However, on my system for the predicate [ot].[SearchCol]<(1000) there are 3077 actual numbers or rows present in the table, but because execution follows demand-driven pipeline model, the nested loop join iterator produced only 2 rows to the TOP iterator and shut down scanning when parent iterators signal it to shut down.

Please note result may vary to your system as the above query results are non deterministic. If you want to explore more about it you can see this link SQL Server query execution plans – Understanding and reading the plans.

TOP 1 problem with aggregation and parallel nested loop join

In this part of the article, we will see a specific situation with TOP 1 where Query Optimizer final selected plan runs extremely slow. We will try to examine the Query Optimizer final cheapest selected plan for the below expressed query and is it really scale and perform well if not, then we will try to find out the reason behind it and available alternative if this pattern bothers you.

Consider a scenario where you need to count number of occurrences of maximum numeric value in the searchcol column of table1 after joining the table2. What if you have this task in hand and you have to do it manually how would do it? Most probably the answer would be:

Get both inputs

Step 1: join two inputs

Step 2: Group the output result on search column

Step 3: order by column descending

Step 4: get the TOP 1

There are many alternative options are available to express the above requirement in the query, but most natural seems to me has written below. Now lets see how it implements by the Query Optimizer with an estimated execution plan query and execution plan below:

Step 1: Get the Table1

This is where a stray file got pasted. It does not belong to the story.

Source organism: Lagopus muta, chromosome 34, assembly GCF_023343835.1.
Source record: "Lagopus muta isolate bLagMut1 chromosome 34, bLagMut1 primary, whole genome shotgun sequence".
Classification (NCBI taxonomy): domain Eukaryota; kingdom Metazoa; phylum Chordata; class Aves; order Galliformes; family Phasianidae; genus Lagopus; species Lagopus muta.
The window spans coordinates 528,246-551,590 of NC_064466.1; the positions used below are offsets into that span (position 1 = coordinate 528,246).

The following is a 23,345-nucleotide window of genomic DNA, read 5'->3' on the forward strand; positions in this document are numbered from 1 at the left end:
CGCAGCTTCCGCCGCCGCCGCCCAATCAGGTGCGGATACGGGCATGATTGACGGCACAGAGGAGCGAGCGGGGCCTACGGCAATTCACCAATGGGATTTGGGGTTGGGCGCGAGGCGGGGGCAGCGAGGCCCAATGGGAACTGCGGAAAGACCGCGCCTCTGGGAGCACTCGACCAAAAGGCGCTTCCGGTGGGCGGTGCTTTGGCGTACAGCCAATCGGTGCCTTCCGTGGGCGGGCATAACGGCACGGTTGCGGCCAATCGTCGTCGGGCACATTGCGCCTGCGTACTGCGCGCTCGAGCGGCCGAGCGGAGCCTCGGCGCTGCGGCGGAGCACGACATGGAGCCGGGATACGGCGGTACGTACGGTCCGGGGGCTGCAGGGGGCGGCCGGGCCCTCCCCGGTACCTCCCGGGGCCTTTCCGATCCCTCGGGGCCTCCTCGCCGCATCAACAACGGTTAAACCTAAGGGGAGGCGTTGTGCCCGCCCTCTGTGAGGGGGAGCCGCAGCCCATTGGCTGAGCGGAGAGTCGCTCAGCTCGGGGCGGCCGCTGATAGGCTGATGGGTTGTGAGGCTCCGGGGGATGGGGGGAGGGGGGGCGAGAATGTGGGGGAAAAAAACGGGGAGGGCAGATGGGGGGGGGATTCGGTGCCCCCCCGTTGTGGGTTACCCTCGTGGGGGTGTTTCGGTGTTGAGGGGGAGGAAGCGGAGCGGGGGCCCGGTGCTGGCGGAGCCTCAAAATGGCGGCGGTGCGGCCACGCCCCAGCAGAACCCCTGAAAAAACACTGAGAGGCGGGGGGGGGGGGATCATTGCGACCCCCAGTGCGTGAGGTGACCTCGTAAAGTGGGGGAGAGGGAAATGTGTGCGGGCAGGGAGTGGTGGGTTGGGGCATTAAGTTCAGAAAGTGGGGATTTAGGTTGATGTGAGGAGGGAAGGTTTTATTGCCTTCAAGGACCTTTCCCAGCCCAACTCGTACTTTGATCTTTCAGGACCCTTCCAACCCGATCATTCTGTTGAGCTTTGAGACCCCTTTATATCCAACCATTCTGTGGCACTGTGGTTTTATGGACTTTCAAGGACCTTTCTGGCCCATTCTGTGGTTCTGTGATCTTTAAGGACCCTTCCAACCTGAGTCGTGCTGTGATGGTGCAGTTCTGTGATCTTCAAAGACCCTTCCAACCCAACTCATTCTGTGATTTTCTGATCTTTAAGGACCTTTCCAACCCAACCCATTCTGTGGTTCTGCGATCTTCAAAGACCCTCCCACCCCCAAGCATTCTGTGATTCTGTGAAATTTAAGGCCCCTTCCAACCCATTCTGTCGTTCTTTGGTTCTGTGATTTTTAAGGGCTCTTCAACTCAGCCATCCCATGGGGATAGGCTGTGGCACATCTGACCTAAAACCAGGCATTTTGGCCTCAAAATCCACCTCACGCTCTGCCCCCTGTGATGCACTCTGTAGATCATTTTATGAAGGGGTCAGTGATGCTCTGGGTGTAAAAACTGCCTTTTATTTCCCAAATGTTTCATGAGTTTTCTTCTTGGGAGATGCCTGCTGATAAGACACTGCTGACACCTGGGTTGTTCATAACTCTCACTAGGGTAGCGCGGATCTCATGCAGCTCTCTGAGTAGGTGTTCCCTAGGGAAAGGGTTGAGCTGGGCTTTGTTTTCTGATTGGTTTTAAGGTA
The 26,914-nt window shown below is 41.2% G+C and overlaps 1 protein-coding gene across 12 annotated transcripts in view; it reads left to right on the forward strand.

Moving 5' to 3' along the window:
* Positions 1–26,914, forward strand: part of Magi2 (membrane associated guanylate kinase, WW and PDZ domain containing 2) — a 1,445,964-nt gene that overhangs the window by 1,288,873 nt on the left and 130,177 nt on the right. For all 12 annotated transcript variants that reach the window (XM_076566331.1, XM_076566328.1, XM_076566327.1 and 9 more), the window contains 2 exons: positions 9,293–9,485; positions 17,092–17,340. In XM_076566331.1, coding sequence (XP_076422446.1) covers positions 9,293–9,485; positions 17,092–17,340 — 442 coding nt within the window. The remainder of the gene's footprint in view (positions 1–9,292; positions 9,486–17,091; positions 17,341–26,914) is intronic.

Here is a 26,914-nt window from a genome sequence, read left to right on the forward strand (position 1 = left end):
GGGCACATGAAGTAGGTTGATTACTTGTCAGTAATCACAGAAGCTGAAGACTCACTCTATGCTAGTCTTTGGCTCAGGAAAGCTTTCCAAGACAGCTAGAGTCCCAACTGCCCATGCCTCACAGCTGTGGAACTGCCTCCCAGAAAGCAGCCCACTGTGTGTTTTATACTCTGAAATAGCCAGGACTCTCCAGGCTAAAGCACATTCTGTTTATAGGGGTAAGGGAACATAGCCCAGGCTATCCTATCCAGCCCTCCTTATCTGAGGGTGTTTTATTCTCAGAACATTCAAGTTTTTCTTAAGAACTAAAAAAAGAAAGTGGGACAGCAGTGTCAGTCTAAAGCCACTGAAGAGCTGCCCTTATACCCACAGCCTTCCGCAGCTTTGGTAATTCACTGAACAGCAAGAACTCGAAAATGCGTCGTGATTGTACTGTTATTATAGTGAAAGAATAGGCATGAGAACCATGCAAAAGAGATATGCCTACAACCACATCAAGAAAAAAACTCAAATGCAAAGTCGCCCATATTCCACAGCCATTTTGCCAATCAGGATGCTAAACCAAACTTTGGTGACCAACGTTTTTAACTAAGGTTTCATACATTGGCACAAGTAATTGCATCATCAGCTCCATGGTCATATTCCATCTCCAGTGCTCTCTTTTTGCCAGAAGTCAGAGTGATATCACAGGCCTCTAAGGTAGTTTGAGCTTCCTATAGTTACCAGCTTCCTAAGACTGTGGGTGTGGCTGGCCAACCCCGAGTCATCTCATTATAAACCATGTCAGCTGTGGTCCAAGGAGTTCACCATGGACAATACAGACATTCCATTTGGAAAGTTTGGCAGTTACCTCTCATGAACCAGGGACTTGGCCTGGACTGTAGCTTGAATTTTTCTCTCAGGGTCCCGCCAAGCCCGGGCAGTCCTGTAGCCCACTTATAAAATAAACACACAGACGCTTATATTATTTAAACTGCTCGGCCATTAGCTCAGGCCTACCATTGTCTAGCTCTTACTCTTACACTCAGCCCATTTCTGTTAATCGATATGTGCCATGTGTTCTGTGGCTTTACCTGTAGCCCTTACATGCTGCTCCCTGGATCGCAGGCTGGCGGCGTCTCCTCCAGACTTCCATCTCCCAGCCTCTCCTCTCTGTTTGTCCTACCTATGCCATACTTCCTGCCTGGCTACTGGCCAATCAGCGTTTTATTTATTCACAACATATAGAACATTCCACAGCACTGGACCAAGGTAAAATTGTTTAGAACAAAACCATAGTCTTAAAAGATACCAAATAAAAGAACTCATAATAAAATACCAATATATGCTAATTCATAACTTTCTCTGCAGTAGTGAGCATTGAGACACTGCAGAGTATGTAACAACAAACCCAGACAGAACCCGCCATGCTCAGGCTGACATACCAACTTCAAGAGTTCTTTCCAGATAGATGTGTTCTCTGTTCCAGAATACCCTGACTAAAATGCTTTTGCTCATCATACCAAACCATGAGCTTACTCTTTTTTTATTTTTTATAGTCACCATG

Step 2: Sort table 1

Step 3: join table 2 (stream based non blocking) with nested loop join

Step 4: group the output result

Step 5: get the TOP 1

More detail description below: (we will debug this as data flow perspective)

The Query Optimizer chooses a parallel execution plan. The chosen technique is actually a very smart approach for the two large tables (the Query Optimizer only join 2 tables at a time, if in the query there are more than 2 tables, then the join tree of tables is purely cost based).

As for the above expressed query there is no need of joining all the rows, so it’s wise to just sort one input (here the Query Optimizer is using a full outer table sort after all the outer side rows are sorted then passes to the nested loop join row by row on demand) as specified in the order by clause then display the output.

This kind of implementation, with a non-blocking loop join, suits best as it would preserver the outer order (in some cases NL doesn’t preserver the outer order, but here it will preserver the outer order) and then group with global stream aggregated (it requires the same set of values at same the worker thread, somehow its child iterator responsibility to do that, it’s not blocking but required sorted input) and pass the sorted first group to the TOP iterator.